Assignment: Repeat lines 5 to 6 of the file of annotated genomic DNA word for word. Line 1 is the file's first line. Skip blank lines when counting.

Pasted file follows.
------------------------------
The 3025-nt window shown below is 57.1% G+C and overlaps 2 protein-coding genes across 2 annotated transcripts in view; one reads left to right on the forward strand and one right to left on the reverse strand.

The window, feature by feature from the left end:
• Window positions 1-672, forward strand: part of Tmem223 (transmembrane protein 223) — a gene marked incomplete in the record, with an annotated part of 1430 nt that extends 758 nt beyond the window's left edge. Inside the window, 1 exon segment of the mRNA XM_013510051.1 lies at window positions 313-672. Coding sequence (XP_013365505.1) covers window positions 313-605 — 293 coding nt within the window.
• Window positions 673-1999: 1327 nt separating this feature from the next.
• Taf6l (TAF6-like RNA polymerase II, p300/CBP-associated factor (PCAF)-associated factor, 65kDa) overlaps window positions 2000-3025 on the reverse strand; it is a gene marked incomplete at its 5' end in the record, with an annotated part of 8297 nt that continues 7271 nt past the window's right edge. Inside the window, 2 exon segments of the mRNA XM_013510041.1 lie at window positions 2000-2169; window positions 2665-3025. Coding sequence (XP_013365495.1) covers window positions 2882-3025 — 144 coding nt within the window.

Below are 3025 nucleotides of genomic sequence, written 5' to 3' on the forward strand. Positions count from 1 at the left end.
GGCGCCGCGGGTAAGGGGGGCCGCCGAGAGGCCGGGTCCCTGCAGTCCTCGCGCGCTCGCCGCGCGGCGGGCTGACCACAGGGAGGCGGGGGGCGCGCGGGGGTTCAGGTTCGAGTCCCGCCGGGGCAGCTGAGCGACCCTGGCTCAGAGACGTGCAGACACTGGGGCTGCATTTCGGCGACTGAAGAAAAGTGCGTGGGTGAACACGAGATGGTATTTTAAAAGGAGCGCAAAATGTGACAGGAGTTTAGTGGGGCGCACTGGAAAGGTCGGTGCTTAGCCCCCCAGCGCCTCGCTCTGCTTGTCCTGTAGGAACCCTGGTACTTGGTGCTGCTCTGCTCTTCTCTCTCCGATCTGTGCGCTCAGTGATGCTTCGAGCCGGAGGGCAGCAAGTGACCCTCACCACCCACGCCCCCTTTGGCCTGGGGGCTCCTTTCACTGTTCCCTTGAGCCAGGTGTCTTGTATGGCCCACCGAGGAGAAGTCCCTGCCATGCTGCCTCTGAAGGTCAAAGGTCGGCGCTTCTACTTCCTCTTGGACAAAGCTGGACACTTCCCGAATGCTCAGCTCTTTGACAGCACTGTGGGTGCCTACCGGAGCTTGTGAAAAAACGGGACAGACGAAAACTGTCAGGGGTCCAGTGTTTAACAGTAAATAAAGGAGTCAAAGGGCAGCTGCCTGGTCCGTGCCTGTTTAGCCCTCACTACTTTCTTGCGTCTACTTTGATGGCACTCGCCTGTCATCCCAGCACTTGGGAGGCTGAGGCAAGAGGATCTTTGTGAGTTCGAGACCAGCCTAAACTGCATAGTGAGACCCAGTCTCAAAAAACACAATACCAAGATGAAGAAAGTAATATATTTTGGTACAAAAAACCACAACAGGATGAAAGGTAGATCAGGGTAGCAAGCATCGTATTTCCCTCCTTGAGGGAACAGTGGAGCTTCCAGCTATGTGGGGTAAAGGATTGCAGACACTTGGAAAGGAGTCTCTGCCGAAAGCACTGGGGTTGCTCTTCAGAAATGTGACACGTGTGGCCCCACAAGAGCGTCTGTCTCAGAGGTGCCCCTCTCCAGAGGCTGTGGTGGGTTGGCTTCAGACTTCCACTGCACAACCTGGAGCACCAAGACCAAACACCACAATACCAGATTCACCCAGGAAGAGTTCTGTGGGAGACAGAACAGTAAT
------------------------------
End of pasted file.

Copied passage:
• Taf6l (TAF6-like RNA polymerase II, p300/CBP-associated factor (PCAF)-associated factor, 65kDa) overlaps window positions 2000-3025 on the reverse strand; it is a gene marked incomplete at its 5' end in the record, with an annotated part of 8297 nt that continues 7271 nt past the window's right edge. Inside the window, 2 exon segments of the mRNA XM_013510041.1 lie at window positions 2000-2169; window positions 2665-3025. Coding sequence (XP_013365495.1) covers window positions 2882-3025 — 144 coding nt within the window.

Below are 3025 nucleotides of genomic sequence, written 5' to 3' on the forward strand. Positions count from 1 at the left end.